Turning point: William S. Horton

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When your research won't reproduce, publish!

Cognitive psychologist William S. Horton studies language at Northwestern University in Evanston, Illinois. But last October, he did something unusual — he co-authored a paper that had failed to replicate some of his earlier results. He explains that it was a tough decision, but has had a positive outcome.

What are your research interests?

As a graduate student, I worked on language use in conversations with a researcher who was investigating whether effective communication requires consideration of shared information. He found evidence that people are egocentric and initially give more weight to their own knowledge in conversations with others, and make language adjustments only later on the basis of feedback. As a postdoc, I had worked with someone who believed that we always keep track of 'common ground' or shared knowledge and are not egocentric initially. I developed a model that bridges both perspectives.

How did your research evolve?

I started to look at the role of memory in how people establish common ground in conversations. I showed that common ground need not be a conversation goal because other people can function as cues to retrieve relevant experiences from memory (W. S. Horton Lang. Cogn. Process 22, 11141139; 2007).

Was it controversial?

There wasn't a strong reaction one way or another. Sarah Brown-Schmidt, a psychologist at the University of Illinois at Urbana-Champaign, wanted to build on my memory theory in her research. She recreated the experiment, but it did not replicate my results. I gave her my materials so that she could try again. That experiment failed, too, and she asked me to be a co-author in a failure-to-replicate paper.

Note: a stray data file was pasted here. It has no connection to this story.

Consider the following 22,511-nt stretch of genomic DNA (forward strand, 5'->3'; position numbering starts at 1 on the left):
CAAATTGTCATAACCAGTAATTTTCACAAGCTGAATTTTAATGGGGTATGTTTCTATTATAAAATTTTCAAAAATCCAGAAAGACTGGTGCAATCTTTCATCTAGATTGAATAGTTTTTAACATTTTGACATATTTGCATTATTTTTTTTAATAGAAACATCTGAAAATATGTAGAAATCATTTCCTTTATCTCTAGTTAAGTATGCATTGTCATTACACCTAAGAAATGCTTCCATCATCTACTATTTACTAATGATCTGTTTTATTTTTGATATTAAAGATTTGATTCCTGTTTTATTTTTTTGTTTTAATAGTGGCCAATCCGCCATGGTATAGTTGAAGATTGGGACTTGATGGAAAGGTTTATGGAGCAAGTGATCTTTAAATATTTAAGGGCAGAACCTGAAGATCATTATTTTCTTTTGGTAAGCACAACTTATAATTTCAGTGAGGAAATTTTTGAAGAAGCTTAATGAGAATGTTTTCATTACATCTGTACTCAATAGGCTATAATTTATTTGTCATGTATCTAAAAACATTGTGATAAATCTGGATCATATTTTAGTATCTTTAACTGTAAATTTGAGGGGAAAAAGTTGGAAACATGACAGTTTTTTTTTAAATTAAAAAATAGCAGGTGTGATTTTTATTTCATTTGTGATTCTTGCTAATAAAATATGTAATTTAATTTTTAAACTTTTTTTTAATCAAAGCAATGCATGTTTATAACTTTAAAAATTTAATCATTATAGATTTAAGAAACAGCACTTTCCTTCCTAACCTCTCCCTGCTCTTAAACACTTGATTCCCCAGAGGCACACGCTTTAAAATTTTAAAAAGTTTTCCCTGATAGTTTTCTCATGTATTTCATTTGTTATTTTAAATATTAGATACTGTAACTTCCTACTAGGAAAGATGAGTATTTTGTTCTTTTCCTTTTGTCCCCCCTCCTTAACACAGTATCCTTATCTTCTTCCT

Were you worried about doing so?

The main con was putting my name on a publication that called my earlier work into question. On top of that, I was concerned about how I would talk about this result and what it would mean for my career. The decision would have been much harder had I not yet had tenure. The pros were that it was the right thing to do and that I would be able to help to put the finding into context. Sarah and I both had a sincere interest in making clear that although this study didn't replicate my results, the idea still has worth.

What did the failure-to-replicate study find?

We found no evidence that memories established in the context of other individuals helps in the recognition of shared information during subsequent interactions.

You have had a positive response to the publication. Was that surprising?

Yes. The journal I originally published in chose not to review it, so we went to PLoS ONE (S. Brown-Schmidt and W. S. Horton PLoS ONE 9, e109035; 2014) which encourages the publication of negative results. The study got picked up on Twitter, Reddit and CBC radio. I was surprised that others found it so noteworthy.

Do you think that more researchers should publish the findings of replication attempts?

There is an increasing effort, at least in psychology, to document replications in open-source databases, such as the Reproducibility Project. Some top-tier psychology journals have adopted pre-registration reporting, in which the methods and data-analysis plans are reviewed before replication is attempted, to smooth the review process. To what extent the original author is part of that process is pretty open.

Will you try again to validate your theory?

I still very much believe in it and have other results that support it, but I may look for new ways to address the same questions.

Where do you go from here?

I'm interested in seeing how this paper gets cited. I believe in the accumulation of findings. Not every result is going to hold up. That's just how science works.

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